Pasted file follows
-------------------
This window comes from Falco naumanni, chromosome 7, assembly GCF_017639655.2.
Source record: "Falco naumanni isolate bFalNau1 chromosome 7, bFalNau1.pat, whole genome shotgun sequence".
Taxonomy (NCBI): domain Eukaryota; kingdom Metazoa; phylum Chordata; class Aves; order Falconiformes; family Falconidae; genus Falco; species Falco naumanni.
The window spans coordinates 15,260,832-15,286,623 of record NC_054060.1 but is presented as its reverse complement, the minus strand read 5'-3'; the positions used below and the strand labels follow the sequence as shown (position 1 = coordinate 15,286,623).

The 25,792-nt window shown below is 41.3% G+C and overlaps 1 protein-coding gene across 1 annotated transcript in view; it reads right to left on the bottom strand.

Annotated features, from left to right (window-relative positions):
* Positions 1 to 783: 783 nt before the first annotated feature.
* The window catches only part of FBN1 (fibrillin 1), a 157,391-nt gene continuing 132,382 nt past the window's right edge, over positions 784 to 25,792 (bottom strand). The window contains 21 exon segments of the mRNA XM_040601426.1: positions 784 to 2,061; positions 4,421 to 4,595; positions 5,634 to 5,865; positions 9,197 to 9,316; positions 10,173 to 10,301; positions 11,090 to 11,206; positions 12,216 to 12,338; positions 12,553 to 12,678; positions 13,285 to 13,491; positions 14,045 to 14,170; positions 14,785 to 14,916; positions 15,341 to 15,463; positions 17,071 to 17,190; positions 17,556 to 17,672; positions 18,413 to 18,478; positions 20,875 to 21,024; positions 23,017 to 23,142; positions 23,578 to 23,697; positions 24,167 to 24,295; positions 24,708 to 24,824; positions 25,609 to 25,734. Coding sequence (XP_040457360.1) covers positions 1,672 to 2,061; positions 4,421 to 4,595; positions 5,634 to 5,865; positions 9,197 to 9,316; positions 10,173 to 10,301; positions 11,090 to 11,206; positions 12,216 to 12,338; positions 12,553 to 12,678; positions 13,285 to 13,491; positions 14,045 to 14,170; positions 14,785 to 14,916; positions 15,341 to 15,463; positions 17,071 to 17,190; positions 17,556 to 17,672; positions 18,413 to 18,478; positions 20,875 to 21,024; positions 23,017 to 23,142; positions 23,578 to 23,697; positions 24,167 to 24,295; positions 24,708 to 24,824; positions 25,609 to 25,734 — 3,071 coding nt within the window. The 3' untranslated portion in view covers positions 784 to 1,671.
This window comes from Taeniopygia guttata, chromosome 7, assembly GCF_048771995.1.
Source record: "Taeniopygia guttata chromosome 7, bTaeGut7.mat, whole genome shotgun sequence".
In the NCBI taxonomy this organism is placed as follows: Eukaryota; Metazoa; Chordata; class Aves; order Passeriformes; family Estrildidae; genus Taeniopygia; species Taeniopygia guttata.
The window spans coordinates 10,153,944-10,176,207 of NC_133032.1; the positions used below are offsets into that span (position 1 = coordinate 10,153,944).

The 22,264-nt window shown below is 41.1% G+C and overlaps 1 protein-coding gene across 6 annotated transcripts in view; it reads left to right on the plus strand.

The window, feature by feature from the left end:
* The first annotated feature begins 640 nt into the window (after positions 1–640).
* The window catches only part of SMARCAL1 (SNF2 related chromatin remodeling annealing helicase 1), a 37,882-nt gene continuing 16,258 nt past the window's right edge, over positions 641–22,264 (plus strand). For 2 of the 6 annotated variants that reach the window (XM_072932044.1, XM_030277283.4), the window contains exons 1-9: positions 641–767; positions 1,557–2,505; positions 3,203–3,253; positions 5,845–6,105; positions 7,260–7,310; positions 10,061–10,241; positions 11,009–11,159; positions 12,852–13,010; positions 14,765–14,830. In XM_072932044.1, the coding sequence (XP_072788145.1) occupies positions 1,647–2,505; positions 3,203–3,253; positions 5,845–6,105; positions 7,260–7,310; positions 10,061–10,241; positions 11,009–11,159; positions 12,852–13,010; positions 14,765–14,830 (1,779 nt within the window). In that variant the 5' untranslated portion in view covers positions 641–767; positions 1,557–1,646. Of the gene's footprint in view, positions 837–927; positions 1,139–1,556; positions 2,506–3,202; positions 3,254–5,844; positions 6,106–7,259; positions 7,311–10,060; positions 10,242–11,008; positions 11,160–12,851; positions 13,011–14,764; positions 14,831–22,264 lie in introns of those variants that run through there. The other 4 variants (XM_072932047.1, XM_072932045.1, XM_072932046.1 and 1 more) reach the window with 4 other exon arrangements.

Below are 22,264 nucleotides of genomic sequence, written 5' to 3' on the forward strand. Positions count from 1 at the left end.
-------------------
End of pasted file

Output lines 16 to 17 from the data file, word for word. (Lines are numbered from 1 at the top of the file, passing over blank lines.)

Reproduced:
* The window catches only part of SMARCAL1 (SNF2 related chromatin remodeling annealing helicase 1), a 37,882-nt gene continuing 16,258 nt past the window's right edge, over positions 641–22,264 (plus strand). For 2 of the 6 annotated variants that reach the window (XM_072932044.1, XM_030277283.4), the window contains exons 1-9: positions 641–767; positions 1,557–2,505; positions 3,203–3,253; positions 5,845–6,105; positions 7,260–7,310; positions 10,061–10,241; positions 11,009–11,159; positions 12,852–13,010; positions 14,765–14,830. In XM_072932044.1, the coding sequence (XP_072788145.1) occupies positions 1,647–2,505; positions 3,203–3,253; positions 5,845–6,105; positions 7,260–7,310; positions 10,061–10,241; positions 11,009–11,159; positions 12,852–13,010; positions 14,765–14,830 (1,779 nt within the window). In that variant the 5' untranslated portion in view covers positions 641–767; positions 1,557–1,646. Of the gene's footprint in view, positions 837–927; positions 1,139–1,556; positions 2,506–3,202; positions 3,254–5,844; positions 6,106–7,259; positions 7,311–10,060; positions 10,242–11,008; positions 11,160–12,851; positions 13,011–14,764; positions 14,831–22,264 lie in introns of those variants that run through there. The other 4 variants (XM_072932047.1, XM_072932045.1, XM_072932046.1 and 1 more) reach the window with 4 other exon arrangements.

Below are 22,264 nucleotides of genomic sequence, written 5' to 3' on the forward strand. Positions count from 1 at the left end.